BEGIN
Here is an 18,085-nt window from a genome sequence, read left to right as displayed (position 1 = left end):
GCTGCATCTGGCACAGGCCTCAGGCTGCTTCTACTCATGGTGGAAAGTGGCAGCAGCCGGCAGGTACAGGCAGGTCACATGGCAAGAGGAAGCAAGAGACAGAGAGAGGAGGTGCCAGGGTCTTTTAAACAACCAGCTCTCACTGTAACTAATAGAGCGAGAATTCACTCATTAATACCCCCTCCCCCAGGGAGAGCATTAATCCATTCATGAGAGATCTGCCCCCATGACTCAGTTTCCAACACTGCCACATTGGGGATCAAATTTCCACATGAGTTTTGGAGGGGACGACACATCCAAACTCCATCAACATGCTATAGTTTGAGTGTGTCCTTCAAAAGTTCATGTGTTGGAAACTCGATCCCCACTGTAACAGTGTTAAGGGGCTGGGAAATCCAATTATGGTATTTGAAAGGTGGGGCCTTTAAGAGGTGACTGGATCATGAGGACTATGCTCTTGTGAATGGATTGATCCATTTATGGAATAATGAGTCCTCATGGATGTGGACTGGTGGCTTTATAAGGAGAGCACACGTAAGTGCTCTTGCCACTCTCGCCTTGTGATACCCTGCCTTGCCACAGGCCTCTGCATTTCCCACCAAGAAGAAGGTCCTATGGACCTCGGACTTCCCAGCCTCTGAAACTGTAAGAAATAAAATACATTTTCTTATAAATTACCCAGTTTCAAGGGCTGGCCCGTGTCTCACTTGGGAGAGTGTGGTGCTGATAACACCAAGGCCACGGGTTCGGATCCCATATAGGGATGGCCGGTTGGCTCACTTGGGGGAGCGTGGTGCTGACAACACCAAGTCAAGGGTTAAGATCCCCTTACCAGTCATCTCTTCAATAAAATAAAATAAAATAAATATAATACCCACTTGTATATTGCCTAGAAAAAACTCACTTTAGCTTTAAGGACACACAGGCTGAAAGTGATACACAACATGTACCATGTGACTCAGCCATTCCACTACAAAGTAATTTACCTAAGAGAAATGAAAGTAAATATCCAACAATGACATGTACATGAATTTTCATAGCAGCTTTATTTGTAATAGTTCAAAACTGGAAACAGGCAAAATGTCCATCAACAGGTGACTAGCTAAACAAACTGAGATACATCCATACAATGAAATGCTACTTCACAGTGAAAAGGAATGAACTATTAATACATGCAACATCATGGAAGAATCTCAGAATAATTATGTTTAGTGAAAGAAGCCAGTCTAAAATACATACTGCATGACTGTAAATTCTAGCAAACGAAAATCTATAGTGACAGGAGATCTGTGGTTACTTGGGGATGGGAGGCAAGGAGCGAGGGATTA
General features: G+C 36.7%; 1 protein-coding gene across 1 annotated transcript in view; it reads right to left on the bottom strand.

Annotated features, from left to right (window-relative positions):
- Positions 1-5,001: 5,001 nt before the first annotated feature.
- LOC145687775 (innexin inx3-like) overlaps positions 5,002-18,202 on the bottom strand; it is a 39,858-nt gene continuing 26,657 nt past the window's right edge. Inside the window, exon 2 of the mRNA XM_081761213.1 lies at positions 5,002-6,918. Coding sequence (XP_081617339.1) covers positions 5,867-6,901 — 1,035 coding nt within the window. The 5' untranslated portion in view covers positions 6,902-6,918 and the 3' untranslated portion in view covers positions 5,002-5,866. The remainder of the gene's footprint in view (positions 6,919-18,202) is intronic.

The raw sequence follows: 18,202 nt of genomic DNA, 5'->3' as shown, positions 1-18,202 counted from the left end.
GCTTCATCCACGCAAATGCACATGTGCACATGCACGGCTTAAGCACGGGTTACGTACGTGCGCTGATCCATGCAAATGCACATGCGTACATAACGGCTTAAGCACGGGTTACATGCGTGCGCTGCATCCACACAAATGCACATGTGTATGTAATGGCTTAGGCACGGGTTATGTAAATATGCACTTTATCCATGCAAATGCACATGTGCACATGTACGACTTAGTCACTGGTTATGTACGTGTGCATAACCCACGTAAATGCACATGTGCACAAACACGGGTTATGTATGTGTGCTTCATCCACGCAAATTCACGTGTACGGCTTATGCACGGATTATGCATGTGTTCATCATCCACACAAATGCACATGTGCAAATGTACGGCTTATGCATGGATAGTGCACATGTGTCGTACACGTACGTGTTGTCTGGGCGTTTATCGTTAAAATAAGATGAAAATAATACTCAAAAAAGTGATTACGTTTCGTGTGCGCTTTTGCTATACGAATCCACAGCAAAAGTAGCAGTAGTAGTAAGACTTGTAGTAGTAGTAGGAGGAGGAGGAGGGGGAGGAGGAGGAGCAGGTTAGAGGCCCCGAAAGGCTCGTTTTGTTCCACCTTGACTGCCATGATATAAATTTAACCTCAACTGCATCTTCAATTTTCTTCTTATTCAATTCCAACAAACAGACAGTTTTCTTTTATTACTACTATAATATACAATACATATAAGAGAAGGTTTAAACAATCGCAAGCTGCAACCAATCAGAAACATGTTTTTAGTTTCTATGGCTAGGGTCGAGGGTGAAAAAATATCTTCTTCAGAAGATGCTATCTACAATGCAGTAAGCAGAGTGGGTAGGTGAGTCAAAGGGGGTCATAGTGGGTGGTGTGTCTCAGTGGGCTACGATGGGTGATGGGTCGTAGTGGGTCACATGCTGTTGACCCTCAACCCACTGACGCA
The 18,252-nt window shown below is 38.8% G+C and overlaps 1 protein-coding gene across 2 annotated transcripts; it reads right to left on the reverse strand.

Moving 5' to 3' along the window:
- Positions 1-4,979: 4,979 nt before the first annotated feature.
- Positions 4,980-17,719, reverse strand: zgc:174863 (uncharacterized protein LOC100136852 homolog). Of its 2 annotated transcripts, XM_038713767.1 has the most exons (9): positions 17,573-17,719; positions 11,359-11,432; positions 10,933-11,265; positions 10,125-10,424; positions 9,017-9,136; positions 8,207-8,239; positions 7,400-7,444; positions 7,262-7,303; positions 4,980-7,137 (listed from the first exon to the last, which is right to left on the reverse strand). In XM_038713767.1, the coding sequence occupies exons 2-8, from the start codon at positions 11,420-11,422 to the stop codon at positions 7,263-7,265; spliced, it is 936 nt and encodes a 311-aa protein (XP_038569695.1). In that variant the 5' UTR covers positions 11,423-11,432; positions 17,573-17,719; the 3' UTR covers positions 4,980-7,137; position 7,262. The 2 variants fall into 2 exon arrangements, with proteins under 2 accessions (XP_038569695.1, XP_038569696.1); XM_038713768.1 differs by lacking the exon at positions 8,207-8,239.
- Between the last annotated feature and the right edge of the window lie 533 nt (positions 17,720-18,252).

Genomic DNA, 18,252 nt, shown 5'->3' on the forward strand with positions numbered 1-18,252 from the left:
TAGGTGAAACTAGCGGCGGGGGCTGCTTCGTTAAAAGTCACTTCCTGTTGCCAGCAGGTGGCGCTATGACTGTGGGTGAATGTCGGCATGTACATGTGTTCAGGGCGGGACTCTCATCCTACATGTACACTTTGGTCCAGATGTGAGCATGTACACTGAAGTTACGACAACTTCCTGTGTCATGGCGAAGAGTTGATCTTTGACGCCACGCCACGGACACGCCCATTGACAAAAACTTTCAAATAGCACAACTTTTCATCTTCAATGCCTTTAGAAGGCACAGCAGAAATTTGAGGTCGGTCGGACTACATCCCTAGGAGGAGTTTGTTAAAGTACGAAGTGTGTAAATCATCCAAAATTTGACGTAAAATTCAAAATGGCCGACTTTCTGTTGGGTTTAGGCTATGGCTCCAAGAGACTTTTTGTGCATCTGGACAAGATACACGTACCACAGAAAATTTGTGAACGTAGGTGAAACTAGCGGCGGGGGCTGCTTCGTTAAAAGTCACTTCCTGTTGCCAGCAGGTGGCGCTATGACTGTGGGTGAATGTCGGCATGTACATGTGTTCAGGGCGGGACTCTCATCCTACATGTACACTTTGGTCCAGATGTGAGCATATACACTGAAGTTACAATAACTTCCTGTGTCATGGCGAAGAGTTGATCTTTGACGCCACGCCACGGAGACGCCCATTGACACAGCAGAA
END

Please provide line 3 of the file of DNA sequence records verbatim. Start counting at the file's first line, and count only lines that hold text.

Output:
General features: G+C 36.7%; 1 protein-coding gene across 1 annotated transcript in view; it reads right to left on the bottom strand.